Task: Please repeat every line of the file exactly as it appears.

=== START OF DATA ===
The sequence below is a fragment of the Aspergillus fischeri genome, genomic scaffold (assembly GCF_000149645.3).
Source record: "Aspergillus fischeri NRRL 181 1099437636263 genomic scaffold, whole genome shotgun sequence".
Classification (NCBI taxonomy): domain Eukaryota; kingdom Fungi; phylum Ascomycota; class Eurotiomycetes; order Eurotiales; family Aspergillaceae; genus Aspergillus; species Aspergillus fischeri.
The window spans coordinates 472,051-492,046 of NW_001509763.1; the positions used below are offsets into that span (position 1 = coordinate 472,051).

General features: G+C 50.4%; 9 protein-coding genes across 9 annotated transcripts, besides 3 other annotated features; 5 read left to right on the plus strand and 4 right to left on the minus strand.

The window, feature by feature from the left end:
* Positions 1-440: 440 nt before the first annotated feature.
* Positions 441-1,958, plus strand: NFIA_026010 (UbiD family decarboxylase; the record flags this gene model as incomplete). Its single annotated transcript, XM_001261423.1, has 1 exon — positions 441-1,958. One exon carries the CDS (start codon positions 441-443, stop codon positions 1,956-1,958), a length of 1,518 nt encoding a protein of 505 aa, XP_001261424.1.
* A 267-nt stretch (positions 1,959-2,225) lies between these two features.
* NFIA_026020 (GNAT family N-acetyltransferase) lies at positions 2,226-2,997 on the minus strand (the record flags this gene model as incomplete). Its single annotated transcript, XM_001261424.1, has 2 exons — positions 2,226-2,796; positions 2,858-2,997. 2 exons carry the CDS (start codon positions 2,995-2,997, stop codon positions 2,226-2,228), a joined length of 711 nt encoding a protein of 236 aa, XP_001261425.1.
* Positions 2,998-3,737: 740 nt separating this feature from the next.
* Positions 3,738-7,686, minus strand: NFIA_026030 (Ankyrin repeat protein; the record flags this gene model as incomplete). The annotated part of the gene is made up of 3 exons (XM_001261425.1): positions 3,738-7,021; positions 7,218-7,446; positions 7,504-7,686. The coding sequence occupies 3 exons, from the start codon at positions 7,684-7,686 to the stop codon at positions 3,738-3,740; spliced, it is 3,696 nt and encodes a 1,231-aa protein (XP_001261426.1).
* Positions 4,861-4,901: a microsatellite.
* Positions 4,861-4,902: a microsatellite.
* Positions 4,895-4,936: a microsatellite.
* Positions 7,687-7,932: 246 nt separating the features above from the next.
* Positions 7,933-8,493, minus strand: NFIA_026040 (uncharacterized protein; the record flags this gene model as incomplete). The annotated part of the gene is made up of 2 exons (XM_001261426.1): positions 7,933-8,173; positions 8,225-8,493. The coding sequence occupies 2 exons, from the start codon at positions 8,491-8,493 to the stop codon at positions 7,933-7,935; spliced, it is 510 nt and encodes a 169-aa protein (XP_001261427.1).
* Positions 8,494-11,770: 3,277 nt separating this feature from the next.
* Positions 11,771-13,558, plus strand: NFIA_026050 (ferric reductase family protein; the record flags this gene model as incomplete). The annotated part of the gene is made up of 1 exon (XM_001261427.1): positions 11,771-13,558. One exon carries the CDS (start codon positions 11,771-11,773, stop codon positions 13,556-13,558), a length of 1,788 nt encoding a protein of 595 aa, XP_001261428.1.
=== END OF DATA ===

The sequence below is a fragment of the Aspergillus fischeri genome, genomic scaffold (assembly GCF_000149645.3).
Source record: "Aspergillus fischeri NRRL 181 1099437636263 genomic scaffold, whole genome shotgun sequence".
Classification (NCBI taxonomy): domain Eukaryota; kingdom Fungi; phylum Ascomycota; class Eurotiomycetes; order Eurotiales; family Aspergillaceae; genus Aspergillus; species Aspergillus fischeri.
The window spans coordinates 472,051-492,046 of NW_001509763.1; the positions used below are offsets into that span (position 1 = coordinate 472,051).

General features: G+C 50.4%; 9 protein-coding genes across 9 annotated transcripts, besides 3 other annotated features; 5 read left to right on the plus strand and 4 right to left on the minus strand.

The window, feature by feature from the left end:
* Positions 1-440: 440 nt before the first annotated feature.
* Positions 441-1,958, plus strand: NFIA_026010 (UbiD family decarboxylase; the record flags this gene model as incomplete). Its single annotated transcript, XM_001261423.1, has 1 exon — positions 441-1,958. One exon carries the CDS (start codon positions 441-443, stop codon positions 1,956-1,958), a length of 1,518 nt encoding a protein of 505 aa, XP_001261424.1.
* A 267-nt stretch (positions 1,959-2,225) lies between these two features.
* NFIA_026020 (GNAT family N-acetyltransferase) lies at positions 2,226-2,997 on the minus strand (the record flags this gene model as incomplete). Its single annotated transcript, XM_001261424.1, has 2 exons — positions 2,226-2,796; positions 2,858-2,997. 2 exons carry the CDS (start codon positions 2,995-2,997, stop codon positions 2,226-2,228), a joined length of 711 nt encoding a protein of 236 aa, XP_001261425.1.
* Positions 2,998-3,737: 740 nt separating this feature from the next.
* Positions 3,738-7,686, minus strand: NFIA_026030 (Ankyrin repeat protein; the record flags this gene model as incomplete). The annotated part of the gene is made up of 3 exons (XM_001261425.1): positions 3,738-7,021; positions 7,218-7,446; positions 7,504-7,686. The coding sequence occupies 3 exons, from the start codon at positions 7,684-7,686 to the stop codon at positions 3,738-3,740; spliced, it is 3,696 nt and encodes a 1,231-aa protein (XP_001261426.1).
* Positions 4,861-4,901: a microsatellite.
* Positions 4,861-4,902: a microsatellite.
* Positions 4,895-4,936: a microsatellite.
* Positions 7,687-7,932: 246 nt separating the features above from the next.
* Positions 7,933-8,493, minus strand: NFIA_026040 (uncharacterized protein; the record flags this gene model as incomplete). The annotated part of the gene is made up of 2 exons (XM_001261426.1): positions 7,933-8,173; positions 8,225-8,493. The coding sequence occupies 2 exons, from the start codon at positions 8,491-8,493 to the stop codon at positions 7,933-7,935; spliced, it is 510 nt and encodes a 169-aa protein (XP_001261427.1).
* Positions 8,494-11,770: 3,277 nt separating this feature from the next.
* Positions 11,771-13,558, plus strand: NFIA_026050 (ferric reductase family protein; the record flags this gene model as incomplete). The annotated part of the gene is made up of 1 exon (XM_001261427.1): positions 11,771-13,558. One exon carries the CDS (start codon positions 11,771-11,773, stop codon positions 13,556-13,558), a length of 1,788 nt encoding a protein of 595 aa, XP_001261428.1.